Joe Bryan, a former High School principal has spent 30 years in prison after being convicted of murdering his schoolteacher wife in 1985. He recently lost his fourth bid for parole, but new findings from the Texas Forensic Science Commission regarding the use of blood-spatter analysis in his original trial may make it harder for the state to deny Bryan a new trial.
Two lawyers, Walter Reaves and Jessi Freud, are working to prove Bryan’s innocence as they feel he was wrongly convicted. Bryan was sentenced to 99 years, has served 33, and has always maintained his innocence. Now, the Texas Forensic Science Commission may breathe new life into his case.
The Commission was created by the legislature in 2005 to investigate the integrity of the forensic science used in convictions. The group has come to be a national leader in forensic science reform and recently analyzed some of the expert testimony used to convict Bryan.
At the time of the murder, Bryan was checked in at the Hyatt Regency Hotel in Austin attending a school administrators conference, 120 miles away from where the murder happened in Clifton, Texas.
The prosecution’s case hinged on blood-spatter evidence and testimony by a detective.
Bloodstain-pattern analysis, or blood-spatter analysis, is a tool investigators use to analyze and draw conclusions of a crime. Where and how the blood lands, its consistency, and the size and shape of the matter is analyzed often helping investigators to reverse-engineer the crime.
Robert Thorman, a Harker Heights detective, was instrumental in Bryan’s case. He received 40 hours of bloodstain-pattern analysis training and his testimony regarding a bloody flashlight found in Bryan’s trunk four days after the murder was a major part of the case. Like Thorman, many blood-spatter practitioners have no more than a week or 40 hours of training in the field.
Thorman testified that the blood on the flashlight found in Bryan’s trunk was back spatter, indicating that it was in the murderer’s hand as they shot Bryan’s wife. However, thirty years later, Celestina Rossi, a blood-spatter expert employed by the Montgomery County Sheriff’s Office crime lab, said, “Thorman’s testimony was egregiously wrong,” continuing, “If any juror relied on any part of his testimony to render a verdict, Mr. Bryan deserves a new trial.”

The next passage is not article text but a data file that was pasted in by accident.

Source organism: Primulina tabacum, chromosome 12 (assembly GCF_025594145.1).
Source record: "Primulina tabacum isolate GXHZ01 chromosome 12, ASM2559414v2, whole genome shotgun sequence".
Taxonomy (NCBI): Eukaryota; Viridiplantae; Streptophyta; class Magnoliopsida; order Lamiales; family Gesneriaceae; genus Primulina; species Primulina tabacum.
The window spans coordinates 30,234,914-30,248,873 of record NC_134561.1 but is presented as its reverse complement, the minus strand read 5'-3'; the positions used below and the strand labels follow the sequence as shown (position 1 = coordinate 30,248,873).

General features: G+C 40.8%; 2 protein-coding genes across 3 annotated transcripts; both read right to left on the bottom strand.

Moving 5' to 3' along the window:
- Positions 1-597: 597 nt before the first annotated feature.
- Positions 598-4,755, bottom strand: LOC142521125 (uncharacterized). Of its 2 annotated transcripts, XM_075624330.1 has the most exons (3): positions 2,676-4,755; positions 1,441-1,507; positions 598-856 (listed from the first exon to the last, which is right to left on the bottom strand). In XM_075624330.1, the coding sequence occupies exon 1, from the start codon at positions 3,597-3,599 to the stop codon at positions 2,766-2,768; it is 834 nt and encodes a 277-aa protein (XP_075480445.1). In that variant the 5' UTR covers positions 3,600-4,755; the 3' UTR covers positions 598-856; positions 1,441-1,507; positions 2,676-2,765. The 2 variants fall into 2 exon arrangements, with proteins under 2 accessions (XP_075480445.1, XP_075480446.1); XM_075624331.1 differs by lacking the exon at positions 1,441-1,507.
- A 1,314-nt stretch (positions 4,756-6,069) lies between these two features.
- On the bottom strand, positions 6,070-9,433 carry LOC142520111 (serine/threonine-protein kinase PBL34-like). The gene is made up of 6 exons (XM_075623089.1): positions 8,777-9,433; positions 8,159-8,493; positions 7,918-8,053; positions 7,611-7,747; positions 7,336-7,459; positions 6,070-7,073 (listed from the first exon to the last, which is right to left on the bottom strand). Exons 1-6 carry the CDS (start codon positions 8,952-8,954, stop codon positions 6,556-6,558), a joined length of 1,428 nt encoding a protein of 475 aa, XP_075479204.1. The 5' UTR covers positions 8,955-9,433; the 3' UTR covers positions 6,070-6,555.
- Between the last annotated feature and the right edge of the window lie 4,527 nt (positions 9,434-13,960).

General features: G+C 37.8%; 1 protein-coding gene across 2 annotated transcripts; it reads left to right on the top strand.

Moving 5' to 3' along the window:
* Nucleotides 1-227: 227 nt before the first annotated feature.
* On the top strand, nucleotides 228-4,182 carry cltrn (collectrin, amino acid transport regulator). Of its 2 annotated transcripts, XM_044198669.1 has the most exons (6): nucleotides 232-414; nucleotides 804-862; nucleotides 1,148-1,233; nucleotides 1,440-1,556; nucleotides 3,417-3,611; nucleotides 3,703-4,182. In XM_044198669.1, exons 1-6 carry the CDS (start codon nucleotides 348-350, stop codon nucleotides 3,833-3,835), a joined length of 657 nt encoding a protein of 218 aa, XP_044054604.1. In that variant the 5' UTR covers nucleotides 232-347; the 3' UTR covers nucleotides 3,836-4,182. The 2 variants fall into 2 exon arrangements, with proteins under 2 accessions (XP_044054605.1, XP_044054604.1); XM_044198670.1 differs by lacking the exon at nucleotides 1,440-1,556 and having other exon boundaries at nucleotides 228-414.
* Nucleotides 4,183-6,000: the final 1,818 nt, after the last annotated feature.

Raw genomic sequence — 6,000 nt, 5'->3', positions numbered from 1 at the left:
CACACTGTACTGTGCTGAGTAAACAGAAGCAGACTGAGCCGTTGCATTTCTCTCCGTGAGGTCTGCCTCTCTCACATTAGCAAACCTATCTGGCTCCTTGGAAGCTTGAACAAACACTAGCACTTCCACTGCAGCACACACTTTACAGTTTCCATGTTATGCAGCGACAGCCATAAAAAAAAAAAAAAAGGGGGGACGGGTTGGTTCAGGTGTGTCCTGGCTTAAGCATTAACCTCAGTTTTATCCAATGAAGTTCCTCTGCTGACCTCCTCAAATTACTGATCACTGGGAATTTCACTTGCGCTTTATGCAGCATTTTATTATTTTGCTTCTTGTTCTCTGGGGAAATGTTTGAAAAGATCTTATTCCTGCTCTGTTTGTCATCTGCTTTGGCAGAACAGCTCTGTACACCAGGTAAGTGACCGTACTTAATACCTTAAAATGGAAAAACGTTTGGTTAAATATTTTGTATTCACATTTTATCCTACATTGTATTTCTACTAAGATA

According to ProPublica, Rossi also found that, “the detective misstated scientific concepts, used flawed methodology and incorrectly interpreted evidence. Both his analysis and his expert testimony were not scientifically accurate, she told the commission, and could not be supported by published research or data.” Rossi determined that the blood on the flashlight did not “radiate back in a radiating pattern” as would be expected if the prosecution’s scenario were fact.
The Bosque County district attorney’s office has been blocking Bryan’s efforts to have analysis performed on previously untested evidence, but that could end.
The commission will release its final report in October and the General Counsel said they may suggest DNA testing, which would require the Bosque County DA’s office to drop an appeal to a 2017 court ruling that ordering testing.
On August 20, a three-day evidentiary hearing will begin in Comanche County to determine whether or not the presiding judge will recommend to the Texas Court of Criminal Appeals that Bryan deserves a new trial.
Reports show that before the evidentiary hearing even begins, positive outcomes have resulted from revisiting the case. The commission moved in February to prohibit law enforcement officers with minimal training in this specific analysis to testify as expert witnesses.